Version: April 5, 2008

Albert Noble

The Edikow

 

This cylinder recorder and player is every bit as unusual as its name. It is an Ediphone dictaphone that Albert Noble has converted to record narrow band television, the first kind of television, in which the lines in the image are defined by holes in a rotating disk. The method was invented by Paul Nipkow in the 1880's but first put into practice in the 1920's by John Logie Baird. Hence the name of Albert's machine: EDIson and NipKOW make Edikow.

So much for etymology, now on to the Edikow itself.

In its life as an NBTV recorder it ran at 375 rpm to record the image signal at two frames per revolution. For sound recording the speed has been reduced to a more normal 160 rpm. The groove spacing is .006 inch, as originally on the Ediphone. (Other phonographs use .005 and .010 inch groove spacing)

To the left is the short tone arm for playback with its Shure pickup. The arm is suspended from an adjustable arm mounted on a carriage that is advanced by the feedscrew, and thus the tone arm swings very little during playback.

To the right is the cutter assembly, raised to its rest position. The round silvery object is the rear of a four inch loudspeaker that is used to drive the stylus. The sapphire stylus - 90 chisel head - is mounted on a parallel motion system which prevents sideways movement during recording.

It uses an advance ball, a device that rides on the surface of the cylinder just ahead of the cutting stylus, to ensure a constant average groove depth. This technique is normally used for cutting discs. The advance ball is adjusted with a screw giving .005 inch groove depth adjustment per turn of the screw. An added bonus of the advance ball is that it polishes the wax to a smooth surface before recording. The coil spring seen rising from the cutting assembly is attached to the ceiling, and helps reduce the pressure of the advance ball on the cylinder to be recorded.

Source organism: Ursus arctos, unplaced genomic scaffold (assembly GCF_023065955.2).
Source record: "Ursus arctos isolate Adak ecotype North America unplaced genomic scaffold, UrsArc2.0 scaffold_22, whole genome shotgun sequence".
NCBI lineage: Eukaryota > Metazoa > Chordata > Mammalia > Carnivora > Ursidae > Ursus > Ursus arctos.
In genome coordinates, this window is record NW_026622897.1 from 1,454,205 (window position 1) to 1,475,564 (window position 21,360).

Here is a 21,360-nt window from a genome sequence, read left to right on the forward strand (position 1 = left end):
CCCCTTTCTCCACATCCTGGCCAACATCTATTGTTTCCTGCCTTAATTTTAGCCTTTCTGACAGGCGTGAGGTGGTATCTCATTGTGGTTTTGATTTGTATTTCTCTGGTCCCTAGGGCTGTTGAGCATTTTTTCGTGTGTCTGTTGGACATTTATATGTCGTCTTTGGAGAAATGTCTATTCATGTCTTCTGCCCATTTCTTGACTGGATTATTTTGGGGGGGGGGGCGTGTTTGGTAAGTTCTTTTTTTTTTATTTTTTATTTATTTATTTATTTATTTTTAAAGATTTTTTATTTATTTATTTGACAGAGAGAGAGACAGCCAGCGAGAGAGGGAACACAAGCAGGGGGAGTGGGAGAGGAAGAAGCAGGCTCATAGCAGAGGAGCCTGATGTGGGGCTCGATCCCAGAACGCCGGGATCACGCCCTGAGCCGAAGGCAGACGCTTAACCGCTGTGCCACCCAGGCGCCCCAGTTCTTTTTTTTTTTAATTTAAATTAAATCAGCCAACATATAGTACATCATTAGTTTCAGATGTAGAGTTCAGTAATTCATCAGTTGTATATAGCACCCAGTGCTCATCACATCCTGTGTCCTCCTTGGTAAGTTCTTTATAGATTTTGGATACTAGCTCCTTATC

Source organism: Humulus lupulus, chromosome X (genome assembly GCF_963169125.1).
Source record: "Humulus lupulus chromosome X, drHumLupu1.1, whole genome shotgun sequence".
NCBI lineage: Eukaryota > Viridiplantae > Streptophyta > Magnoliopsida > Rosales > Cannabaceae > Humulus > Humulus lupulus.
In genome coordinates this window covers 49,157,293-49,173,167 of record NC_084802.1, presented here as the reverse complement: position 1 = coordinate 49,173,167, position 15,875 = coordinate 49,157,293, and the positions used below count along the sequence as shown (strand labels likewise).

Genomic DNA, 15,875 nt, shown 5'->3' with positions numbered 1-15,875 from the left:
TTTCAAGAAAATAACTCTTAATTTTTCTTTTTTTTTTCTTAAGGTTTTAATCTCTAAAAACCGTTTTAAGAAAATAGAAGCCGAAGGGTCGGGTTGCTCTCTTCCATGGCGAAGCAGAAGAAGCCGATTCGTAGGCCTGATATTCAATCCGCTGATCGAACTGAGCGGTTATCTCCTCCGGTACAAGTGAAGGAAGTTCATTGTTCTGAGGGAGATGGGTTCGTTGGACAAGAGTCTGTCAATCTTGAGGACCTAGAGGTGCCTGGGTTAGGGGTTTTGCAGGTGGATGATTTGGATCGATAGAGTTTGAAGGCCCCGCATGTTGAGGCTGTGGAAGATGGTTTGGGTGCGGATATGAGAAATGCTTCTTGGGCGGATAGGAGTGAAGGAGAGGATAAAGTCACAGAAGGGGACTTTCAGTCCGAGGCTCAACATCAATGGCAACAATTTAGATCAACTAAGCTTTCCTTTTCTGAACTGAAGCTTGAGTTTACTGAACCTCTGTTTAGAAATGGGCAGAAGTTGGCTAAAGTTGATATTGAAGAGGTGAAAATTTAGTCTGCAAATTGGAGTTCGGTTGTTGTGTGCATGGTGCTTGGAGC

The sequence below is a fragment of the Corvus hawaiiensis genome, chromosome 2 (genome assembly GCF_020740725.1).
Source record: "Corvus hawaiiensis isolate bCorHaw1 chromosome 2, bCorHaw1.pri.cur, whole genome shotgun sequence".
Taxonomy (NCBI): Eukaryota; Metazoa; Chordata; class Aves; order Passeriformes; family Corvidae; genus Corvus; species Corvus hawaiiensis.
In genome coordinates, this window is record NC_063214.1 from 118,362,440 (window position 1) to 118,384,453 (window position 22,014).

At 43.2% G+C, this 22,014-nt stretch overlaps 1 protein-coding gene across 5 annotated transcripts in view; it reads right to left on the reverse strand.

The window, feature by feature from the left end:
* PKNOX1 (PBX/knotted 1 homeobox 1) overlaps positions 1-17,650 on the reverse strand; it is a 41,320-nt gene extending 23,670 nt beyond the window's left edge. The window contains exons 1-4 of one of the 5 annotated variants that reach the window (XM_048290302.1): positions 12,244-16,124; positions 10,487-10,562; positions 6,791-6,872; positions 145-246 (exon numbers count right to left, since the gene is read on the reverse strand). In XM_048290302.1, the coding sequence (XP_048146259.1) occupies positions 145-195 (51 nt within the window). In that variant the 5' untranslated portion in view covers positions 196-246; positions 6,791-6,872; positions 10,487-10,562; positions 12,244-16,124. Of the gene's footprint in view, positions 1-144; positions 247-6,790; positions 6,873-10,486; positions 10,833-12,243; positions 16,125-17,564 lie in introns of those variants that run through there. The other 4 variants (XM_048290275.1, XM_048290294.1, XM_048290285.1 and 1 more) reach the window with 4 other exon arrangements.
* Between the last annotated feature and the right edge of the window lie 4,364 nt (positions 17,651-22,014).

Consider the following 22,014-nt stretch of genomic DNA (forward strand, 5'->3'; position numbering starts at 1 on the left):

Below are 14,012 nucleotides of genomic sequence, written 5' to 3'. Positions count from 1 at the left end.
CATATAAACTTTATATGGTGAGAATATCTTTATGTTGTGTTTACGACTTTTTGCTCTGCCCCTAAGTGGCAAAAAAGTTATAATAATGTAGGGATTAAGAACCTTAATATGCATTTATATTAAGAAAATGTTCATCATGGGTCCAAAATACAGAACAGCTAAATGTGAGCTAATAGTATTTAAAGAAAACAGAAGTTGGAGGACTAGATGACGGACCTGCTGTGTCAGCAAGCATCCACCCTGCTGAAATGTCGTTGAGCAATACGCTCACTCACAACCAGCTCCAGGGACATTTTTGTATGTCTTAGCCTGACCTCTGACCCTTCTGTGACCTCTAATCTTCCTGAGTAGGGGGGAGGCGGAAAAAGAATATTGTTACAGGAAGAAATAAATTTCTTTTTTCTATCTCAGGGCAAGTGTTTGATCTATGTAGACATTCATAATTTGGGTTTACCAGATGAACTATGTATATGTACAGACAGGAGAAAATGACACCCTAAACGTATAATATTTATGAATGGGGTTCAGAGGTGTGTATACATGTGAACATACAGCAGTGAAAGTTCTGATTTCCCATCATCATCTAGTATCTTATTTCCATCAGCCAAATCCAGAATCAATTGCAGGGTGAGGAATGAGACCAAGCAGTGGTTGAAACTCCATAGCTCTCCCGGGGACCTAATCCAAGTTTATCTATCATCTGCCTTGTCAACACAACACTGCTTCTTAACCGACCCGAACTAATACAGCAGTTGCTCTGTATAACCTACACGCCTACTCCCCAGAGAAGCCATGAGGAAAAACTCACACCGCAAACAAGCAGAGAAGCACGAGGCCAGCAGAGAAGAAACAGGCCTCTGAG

To make a recording, Albert looks at the stylus tip through the microscope that is mounted in the cutting assembly. By hand, he slowly rotates the cylinder to be cut and adjusts the stylus so that it only just touches the wax surface. Then he lets it cut into the wax to a depth of .0015 inch, giving a .003 inch wide unmodulated groove, with .003 inch land between the grooves. In this way, he calculates that he has a maximum modulation of .001 inch.

The top frequency response is 9 kHz. On the front of the box can be seen the recording level control - the amplification is mounted inside the case. The A meter behind the box is the recording level indicator.

Christer Hamp, 2008

Around the middle of the cutting assembly we can see the magnet and what is left of the moving parts of the loudspeaker powering the cutter att lower left. From it, the motion is conveyed by the bar soldered to the coil of the loudspeaker, through the damping device at the middle of the image and from there through the ring at upper right to the cutting stylus. At upper left is one end of the microscope used to inspect the cutting action.

 

The recording assembly lowered into place for recording Closeup of the cutting stylus and advance ball

 

The short tone arm for playback with its Shure pickup is in turn mounted under an adjustable arm that is advanced by the feedscrew.

Images by Albert Noble

 

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